Compression

Understanding make up gain, what it is and how to use it on your compressor

Understanding make up gain, what it is and how to use it on your compressorUnderstanding Make-Up Gain

Regardless of what compressor you’re using, almost all of them have some form of make-up gain control. This will usually be called ‘gain’, ‘output’, ‘output gain’ or some variation of these. Whilst the term used for this function may vary, its purpose remains the same. That is to manage the level of the output signal of your compressor.

You see, the level of the signal coming out of your compression-explained/">compressor often won’t sound as loud as it was when it went in. That’s because the compressor has turned parts of your signal down. So make-up gain is used to turn the output level of the compressed signal up to compensate.

Managing your compressor’s output level

The good thing about the make-up gain parameter is that it has no effect on your threshold-setting/">threshold, ratio/">ratio, attack, release-setting/">release, or knee-setting-on-a-compressor/">knee settings. It simply boosts the level of the entire compressed signal.

Using make-up gain allows you to match your compressor output level to its input level. This is handy if, like me, you mix/">set all of the levels in your mix before you apply compression to anything. If your compressor doesn’t make this type of control available to you, then it probably applies ‘automatic make-up gain’. This automatically makes the output level of your compressor match the input for you.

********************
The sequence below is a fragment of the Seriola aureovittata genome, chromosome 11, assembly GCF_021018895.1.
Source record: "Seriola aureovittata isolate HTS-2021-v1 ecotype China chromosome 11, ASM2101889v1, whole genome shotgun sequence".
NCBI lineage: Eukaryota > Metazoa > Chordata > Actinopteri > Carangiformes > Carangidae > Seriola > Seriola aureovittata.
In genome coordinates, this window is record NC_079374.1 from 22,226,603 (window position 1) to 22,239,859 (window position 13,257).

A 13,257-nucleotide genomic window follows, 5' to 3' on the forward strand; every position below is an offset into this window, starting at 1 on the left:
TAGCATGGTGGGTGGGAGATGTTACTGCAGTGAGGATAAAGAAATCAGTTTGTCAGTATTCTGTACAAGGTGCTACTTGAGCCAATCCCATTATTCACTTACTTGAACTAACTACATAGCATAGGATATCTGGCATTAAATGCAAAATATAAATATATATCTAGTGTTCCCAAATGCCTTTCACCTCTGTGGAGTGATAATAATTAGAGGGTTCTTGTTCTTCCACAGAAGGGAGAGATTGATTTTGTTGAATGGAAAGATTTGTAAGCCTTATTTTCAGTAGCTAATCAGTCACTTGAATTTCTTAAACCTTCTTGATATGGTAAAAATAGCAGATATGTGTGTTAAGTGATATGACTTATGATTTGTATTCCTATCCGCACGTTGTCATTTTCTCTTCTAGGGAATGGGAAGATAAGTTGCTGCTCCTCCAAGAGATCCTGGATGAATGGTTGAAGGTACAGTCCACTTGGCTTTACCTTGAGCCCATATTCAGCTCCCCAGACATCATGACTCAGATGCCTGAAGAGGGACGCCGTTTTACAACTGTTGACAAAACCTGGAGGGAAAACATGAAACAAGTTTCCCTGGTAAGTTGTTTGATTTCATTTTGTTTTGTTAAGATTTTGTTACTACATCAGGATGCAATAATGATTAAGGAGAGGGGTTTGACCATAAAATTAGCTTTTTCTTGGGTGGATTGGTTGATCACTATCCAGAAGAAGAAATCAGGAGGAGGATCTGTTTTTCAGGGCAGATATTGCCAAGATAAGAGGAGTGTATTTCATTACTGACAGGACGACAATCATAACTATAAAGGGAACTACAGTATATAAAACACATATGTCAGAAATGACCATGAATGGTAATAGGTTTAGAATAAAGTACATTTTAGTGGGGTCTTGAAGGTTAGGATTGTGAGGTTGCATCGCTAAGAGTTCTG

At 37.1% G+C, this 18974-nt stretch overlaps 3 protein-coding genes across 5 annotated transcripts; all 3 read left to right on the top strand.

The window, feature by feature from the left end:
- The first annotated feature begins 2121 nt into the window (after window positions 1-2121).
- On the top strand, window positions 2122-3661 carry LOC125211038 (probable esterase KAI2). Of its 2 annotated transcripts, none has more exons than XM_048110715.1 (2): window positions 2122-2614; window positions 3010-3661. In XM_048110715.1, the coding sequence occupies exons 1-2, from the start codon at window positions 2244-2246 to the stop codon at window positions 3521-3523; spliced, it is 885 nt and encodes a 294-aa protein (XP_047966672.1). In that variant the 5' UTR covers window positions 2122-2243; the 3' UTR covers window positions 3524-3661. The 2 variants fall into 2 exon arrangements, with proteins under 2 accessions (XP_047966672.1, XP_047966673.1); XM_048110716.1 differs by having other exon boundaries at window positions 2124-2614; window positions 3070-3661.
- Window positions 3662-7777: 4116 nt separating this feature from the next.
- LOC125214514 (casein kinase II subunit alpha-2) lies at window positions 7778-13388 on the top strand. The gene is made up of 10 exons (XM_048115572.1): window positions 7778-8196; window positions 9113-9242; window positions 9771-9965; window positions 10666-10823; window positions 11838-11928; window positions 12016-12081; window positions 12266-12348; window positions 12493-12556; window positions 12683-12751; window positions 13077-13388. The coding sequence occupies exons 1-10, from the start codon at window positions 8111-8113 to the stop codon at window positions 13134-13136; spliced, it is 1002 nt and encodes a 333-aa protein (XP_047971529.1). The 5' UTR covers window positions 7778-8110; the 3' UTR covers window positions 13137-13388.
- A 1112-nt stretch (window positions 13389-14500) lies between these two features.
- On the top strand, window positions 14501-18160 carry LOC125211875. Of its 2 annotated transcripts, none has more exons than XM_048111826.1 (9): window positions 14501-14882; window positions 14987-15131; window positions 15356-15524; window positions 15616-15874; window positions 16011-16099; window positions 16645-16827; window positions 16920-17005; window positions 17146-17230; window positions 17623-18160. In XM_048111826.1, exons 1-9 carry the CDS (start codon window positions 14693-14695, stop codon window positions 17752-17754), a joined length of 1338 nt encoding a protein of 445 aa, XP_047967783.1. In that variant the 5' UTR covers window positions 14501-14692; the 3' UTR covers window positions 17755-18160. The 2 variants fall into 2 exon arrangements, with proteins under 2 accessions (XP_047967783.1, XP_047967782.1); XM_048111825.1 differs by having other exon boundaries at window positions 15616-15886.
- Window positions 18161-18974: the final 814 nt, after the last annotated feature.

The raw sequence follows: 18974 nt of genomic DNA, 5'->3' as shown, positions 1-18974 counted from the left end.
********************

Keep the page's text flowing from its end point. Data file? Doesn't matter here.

As you can see, make-up gain provides a simple way to increase your compressor’s output level.

Did you know you could manage the output level of your compressor? Or have you been altering the fader position to compensate for the level change until now? Leave a comment below. I’d love to hear your thoughts.

FREE DOWNLOADS

Get the best results from EQ, compression, vocals & drums with the FREE 'Home Studio Bundle'

EQ Settings Cheat Sheet Compression Settings Cheat Sheet How to record studio quality vocals at home How to record drums with one mic

Get all 4 guides sent straight to your inbox when you subscribe to our mailing list here:

* indicates required

We will use the email address you provide to send you free downloadable guides, notifications of our latest blog posts, general updates and offers on our products and services. If you are happy to receive these types of emails, please confirm here:


We treat your information with respect. You can unsubscribe at any time using the link in the footer of any mailing list email you receive from us, or by contacting alex@mixinglessons.com. You can find more information on our privacy practices at www.mixinglessons.com/privacy-and-cookies-policy. By clicking below, you agree that we may process your information in accordance with these terms.

We use Mailchimp as our marketing platform. By clicking below to subscribe, you acknowledge that your information will be transferred to Mailchimp for processing. Learn more about Mailchimp's privacy practices here.


Leave a Reply

Your email address will not be published. Required fields are marked *